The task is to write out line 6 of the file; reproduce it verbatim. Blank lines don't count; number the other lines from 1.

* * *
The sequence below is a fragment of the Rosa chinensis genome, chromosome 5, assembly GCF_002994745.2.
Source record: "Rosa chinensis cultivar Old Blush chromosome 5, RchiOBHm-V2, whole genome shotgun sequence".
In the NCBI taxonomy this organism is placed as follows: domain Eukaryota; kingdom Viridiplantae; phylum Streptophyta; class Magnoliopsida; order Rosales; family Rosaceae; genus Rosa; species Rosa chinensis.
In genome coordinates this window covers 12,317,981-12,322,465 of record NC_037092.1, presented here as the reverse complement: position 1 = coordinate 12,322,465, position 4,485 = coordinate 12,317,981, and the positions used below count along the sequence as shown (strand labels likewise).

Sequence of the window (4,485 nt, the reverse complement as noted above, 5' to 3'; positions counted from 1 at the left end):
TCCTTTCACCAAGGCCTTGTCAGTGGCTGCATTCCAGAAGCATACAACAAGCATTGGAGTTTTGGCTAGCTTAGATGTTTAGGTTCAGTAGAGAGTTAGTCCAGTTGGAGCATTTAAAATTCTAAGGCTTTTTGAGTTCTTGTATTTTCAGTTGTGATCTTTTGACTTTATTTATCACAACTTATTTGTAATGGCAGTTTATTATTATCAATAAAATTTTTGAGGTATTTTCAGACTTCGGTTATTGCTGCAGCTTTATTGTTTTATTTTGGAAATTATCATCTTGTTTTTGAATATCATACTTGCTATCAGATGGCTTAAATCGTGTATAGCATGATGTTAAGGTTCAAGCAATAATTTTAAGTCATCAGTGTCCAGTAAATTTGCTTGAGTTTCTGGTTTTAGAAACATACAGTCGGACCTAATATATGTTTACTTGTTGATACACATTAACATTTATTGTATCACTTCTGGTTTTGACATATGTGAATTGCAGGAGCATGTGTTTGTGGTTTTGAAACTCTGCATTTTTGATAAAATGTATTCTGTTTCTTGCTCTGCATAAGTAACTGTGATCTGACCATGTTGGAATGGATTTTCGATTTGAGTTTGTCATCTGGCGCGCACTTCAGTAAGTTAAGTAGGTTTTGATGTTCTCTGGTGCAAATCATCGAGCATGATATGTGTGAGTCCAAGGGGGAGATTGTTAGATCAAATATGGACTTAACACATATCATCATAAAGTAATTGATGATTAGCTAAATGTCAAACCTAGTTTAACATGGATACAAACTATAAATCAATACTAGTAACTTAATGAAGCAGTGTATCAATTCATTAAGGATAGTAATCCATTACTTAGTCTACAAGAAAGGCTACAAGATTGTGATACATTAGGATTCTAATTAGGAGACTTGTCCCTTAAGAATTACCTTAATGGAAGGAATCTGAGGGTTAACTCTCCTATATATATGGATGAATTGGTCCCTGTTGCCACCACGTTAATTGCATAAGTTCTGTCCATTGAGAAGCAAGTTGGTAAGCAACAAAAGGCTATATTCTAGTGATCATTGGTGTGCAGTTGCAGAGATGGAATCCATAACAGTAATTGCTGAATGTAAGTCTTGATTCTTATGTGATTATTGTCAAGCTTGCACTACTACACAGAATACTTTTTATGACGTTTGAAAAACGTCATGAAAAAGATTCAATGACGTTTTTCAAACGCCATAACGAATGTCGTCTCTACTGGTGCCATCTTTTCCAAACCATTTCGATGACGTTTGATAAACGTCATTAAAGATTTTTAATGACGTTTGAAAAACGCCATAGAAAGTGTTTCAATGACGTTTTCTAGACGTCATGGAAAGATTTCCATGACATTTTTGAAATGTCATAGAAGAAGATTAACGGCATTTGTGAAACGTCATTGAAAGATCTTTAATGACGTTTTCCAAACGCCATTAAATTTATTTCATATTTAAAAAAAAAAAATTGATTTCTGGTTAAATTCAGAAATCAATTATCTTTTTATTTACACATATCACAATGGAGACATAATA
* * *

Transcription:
TCCTTTCACCAAGGCCTTGTCAGTGGCTGCATTCCAGAAGCATACAACAAGCATTGGAGTTTTGGCTAGCTTAGATGTTTAGGTTCAGTAGAGAGTTAGTCCAGTTGGAGCATTTAAAATTCTAAGGCTTTTTGAGTTCTTGTATTTTCAGTTGTGATCTTTTGACTTTATTTATCACAACTTATTTGTAATGGCAGTTTATTATTATCAATAAAATTTTTGAGGTATTTTCAGACTTCGGTTATTGCTGCAGCTTTATTGTTTTATTTTGGAAATTATCATCTTGTTTTTGAATATCATACTTGCTATCAGATGGCTTAAATCGTGTATAGCATGATGTTAAGGTTCAAGCAATAATTTTAAGTCATCAGTGTCCAGTAAATTTGCTTGAGTTTCTGGTTTTAGAAACATACAGTCGGACCTAATATATGTTTACTTGTTGATACACATTAACATTTATTGTATCACTTCTGGTTTTGACATATGTGAATTGCAGGAGCATGTGTTTGTGGTTTTGAAACTCTGCATTTTTGATAAAATGTATTCTGTTTCTTGCTCTGCATAAGTAACTGTGATCTGACCATGTTGGAATGGATTTTCGATTTGAGTTTGTCATCTGGCGCGCACTTCAGTAAGTTAAGTAGGTTTTGATGTTCTCTGGTGCAAATCATCGAGCATGATATGTGTGAGTCCAAGGGGGAGATTGTTAGATCAAATATGGACTTAACACATATCATCATAAAGTAATTGATGATTAGCTAAATGTCAAACCTAGTTTAACATGGATACAAACTATAAATCAATACTAGTAACTTAATGAAGCAGTGTATCAATTCATTAAGGATAGTAATCCATTACTTAGTCTACAAGAAAGGCTACAAGATTGTGATACATTAGGATTCTAATTAGGAGACTTGTCCCTTAAGAATTACCTTAATGGAAGGAATCTGAGGGTTAACTCTCCTATATATATGGATGAATTGGTCCCTGTTGCCACCACGTTAATTGCATAAGTTCTGTCCATTGAGAAGCAAGTTGGTAAGCAACAAAAGGCTATATTCTAGTGATCATTGGTGTGCAGTTGCAGAGATGGAATCCATAACAGTAATTGCTGAATGTAAGTCTTGATTCTTATGTGATTATTGTCAAGCTTGCACTACTACACAGAATACTTTTTATGACGTTTGAAAAACGTCATGAAAAAGATTCAATGACGTTTTTCAAACGCCATAACGAATGTCGTCTCTACTGGTGCCATCTTTTCCAAACCATTTCGATGACGTTTGATAAACGTCATTAAAGATTTTTAATGACGTTTGAAAAACGCCATAGAAAGTGTTTCAATGACGTTTTCTAGACGTCATGGAAAGATTTCCATGACATTTTTGAAATGTCATAGAAGAAGATTAACGGCATTTGTGAAACGTCATTGAAAGATCTTTAATGACGTTTTCCAAACGCCATTAAATTTATTTCATATTTAAAAAAAAAAAATTGATTTCTGGTTAAATTCAGAAATCAATTATCTTTTTATTTACACATATCACAATGGAGACATAATA